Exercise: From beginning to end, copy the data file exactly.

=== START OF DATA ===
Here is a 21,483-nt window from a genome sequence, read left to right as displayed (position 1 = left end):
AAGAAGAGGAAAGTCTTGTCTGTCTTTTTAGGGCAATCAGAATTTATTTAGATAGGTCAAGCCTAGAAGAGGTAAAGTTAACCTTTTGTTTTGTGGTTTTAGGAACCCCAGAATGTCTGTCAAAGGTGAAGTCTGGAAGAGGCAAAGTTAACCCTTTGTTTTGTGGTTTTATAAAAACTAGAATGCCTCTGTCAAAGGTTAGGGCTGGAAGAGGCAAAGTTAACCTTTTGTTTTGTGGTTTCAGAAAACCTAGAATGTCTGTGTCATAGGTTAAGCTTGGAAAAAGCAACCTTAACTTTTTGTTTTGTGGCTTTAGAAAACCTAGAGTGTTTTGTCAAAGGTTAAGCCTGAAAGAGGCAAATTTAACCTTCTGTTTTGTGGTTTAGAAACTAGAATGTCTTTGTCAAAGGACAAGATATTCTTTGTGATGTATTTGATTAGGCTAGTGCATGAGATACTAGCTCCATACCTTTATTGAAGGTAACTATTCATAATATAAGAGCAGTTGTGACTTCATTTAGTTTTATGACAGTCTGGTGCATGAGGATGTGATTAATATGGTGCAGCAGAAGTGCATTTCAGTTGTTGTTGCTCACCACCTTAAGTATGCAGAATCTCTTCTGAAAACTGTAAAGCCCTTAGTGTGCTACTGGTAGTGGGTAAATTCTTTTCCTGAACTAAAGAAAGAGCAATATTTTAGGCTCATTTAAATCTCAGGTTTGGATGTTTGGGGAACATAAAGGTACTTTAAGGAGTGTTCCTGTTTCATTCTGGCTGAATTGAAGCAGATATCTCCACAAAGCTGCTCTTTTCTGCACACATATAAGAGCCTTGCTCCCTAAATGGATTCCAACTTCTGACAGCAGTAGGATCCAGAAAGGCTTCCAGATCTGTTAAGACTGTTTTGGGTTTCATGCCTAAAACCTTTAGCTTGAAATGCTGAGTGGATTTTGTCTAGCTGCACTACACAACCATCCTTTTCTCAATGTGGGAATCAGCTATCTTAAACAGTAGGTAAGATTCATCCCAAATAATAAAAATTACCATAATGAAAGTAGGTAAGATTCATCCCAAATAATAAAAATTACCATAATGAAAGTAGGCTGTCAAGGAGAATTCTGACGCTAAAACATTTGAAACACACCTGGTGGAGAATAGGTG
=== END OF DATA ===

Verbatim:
Here is a 21,483-nt window from a genome sequence, read left to right as displayed (position 1 = left end):
AAGAAGAGGAAAGTCTTGTCTGTCTTTTTAGGGCAATCAGAATTTATTTAGATAGGTCAAGCCTAGAAGAGGTAAAGTTAACCTTTTGTTTTGTGGTTTTAGGAACCCCAGAATGTCTGTCAAAGGTGAAGTCTGGAAGAGGCAAAGTTAACCCTTTGTTTTGTGGTTTTATAAAAACTAGAATGCCTCTGTCAAAGGTTAGGGCTGGAAGAGGCAAAGTTAACCTTTTGTTTTGTGGTTTCAGAAAACCTAGAATGTCTGTGTCATAGGTTAAGCTTGGAAAAAGCAACCTTAACTTTTTGTTTTGTGGCTTTAGAAAACCTAGAGTGTTTTGTCAAAGGTTAAGCCTGAAAGAGGCAAATTTAACCTTCTGTTTTGTGGTTTAGAAACTAGAATGTCTTTGTCAAAGGACAAGATATTCTTTGTGATGTATTTGATTAGGCTAGTGCATGAGATACTAGCTCCATACCTTTATTGAAGGTAACTATTCATAATATAAGAGCAGTTGTGACTTCATTTAGTTTTATGACAGTCTGGTGCATGAGGATGTGATTAATATGGTGCAGCAGAAGTGCATTTCAGTTGTTGTTGCTCACCACCTTAAGTATGCAGAATCTCTTCTGAAAACTGTAAAGCCCTTAGTGTGCTACTGGTAGTGGGTAAATTCTTTTCCTGAACTAAAGAAAGAGCAATATTTTAGGCTCATTTAAATCTCAGGTTTGGATGTTTGGGGAACATAAAGGTACTTTAAGGAGTGTTCCTGTTTCATTCTGGCTGAATTGAAGCAGATATCTCCACAAAGCTGCTCTTTTCTGCACACATATAAGAGCCTTGCTCCCTAAATGGATTCCAACTTCTGACAGCAGTAGGATCCAGAAAGGCTTCCAGATCTGTTAAGACTGTTTTGGGTTTCATGCCTAAAACCTTTAGCTTGAAATGCTGAGTGGATTTTGTCTAGCTGCACTACACAACCATCCTTTTCTCAATGTGGGAATCAGCTATCTTAAACAGTAGGTAAGATTCATCCCAAATAATAAAAATTACCATAATGAAAGTAGGTAAGATTCATCCCAAATAATAAAAATTACCATAATGAAAGTAGGCTGTCAAGGAGAATTCTGACGCTAAAACATTTGAAACACACCTGGTGGAGAATAGGTG